Snowpack In Colorado dictates life in both Winter and Summer.
The snowpack in Colorado measures the lifeblood of our state. It can foretell drought, fire seasons, whether certain rivers are raftable in Spring/Summer, and so much more. Water in the West is an ongoing issue with multiple agencies fighting over the right to consume. Whether it's agriculture and ranching or the Ski industry, everybody wants a piece of the snowpack in Colorado. We're seeing an increase in demand but a decrease in supply.
Pagosa Springs HQ In Winter
Cold Case Gear is based out of Pagosa Springs, Colorado, in the Southwest corner of the state. We are known for Wolf Creek Ski Area, who claims to get the highest snowpack in Colorado at an average of 430" a year. This blog is more about what life is like when living at the whim of weather.
So what is Pagosa Springs like in Winter?
It's magic and misery. At the time of this writing we have received well over six feet of snow this month. Everything is blanketed in a deep layer of snow and ice. Getting around town becomes a bit of a challenge with icy. and snow piling up in parking lots, causing potholes, and just generally presenting a huge driving hazard in our undulating terrain. For those visiting our town it would appear to be whimsical and full of magic, especially for young children. For the locals, however, we find ourselves trying to unbury ourselves and maintain our homes.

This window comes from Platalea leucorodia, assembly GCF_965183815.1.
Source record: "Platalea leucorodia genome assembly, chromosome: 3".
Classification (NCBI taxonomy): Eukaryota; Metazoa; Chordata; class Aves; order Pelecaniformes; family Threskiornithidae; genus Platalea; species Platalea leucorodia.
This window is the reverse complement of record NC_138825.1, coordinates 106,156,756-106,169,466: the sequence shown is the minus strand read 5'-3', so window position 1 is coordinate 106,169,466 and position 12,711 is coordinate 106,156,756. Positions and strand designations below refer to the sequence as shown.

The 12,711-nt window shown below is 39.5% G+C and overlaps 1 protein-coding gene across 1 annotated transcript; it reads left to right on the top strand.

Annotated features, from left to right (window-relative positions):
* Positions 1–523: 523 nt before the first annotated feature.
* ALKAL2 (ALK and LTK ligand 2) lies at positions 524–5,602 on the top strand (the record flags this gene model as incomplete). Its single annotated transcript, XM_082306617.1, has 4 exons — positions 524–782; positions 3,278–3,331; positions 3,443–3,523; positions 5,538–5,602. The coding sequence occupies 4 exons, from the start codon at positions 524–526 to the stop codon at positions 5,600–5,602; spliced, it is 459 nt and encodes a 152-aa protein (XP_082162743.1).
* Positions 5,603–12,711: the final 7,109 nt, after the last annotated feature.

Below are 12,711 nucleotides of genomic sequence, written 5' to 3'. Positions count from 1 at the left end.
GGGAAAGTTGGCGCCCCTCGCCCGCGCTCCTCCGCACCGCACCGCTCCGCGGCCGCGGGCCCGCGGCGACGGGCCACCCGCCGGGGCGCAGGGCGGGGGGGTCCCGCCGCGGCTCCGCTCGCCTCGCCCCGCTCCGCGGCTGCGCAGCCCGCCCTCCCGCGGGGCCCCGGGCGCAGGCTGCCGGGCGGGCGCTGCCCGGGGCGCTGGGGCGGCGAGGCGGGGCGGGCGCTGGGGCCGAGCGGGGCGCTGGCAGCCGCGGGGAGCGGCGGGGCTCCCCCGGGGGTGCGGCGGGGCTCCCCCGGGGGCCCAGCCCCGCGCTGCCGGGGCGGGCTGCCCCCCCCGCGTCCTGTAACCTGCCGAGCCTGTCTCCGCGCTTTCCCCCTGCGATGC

Our Winter can get dangerously cold with lows frequenting the negative tens. If you like skiing or snowmobiling you will find this place to be a bit of a paradise. The greater San Juan Mountain region is the most rugged range in all of Colorado. We have the highest concentration of mountains over 14,000 feet and 13,000 feet, the latter figure is in the hundreds. There are real risks to be aware of such as avalanches, dangerous mountain roads, and the lack of cell phone service just about everywhere.
Winter in the San Juan's is like nothing you've ever seen and it takes hardy folks to live down here. We're a huge contributor to the overall snowpack in Colorado.
Spring in Pagosa Springs and the San Juan Mountain's changes from year to year based off the snowpack in Colorado. A generous snowpack means there will be snow in the high country well into June and often past the summer Solstice. Spring is our "Mud Season". As dozens of feet of snow melt off the slopes and the valleys the ground becomes saturated. You may think of Memorial Day as the kickoff to a great Summer season but often times both roads and trails remain either closed or inaccessible well into June.
Spring gives us our heaviest months of snow often dumping feet upon feet of heavy wet snow in just a few days.
While it snows heavily at higher elevations lower lying towns like Pagosa Springs can find themselves starting to thaw out during Spring. You will see the first flowers starting to bloom and the rivers raging. The San Juan River flows right through downtown Pagosa Springs and during the "runoff" this lazy river turns into a turbulent torrent of water. Come visit us in Spring and you'll see no shortage of rafts powering through the rapids right downtown.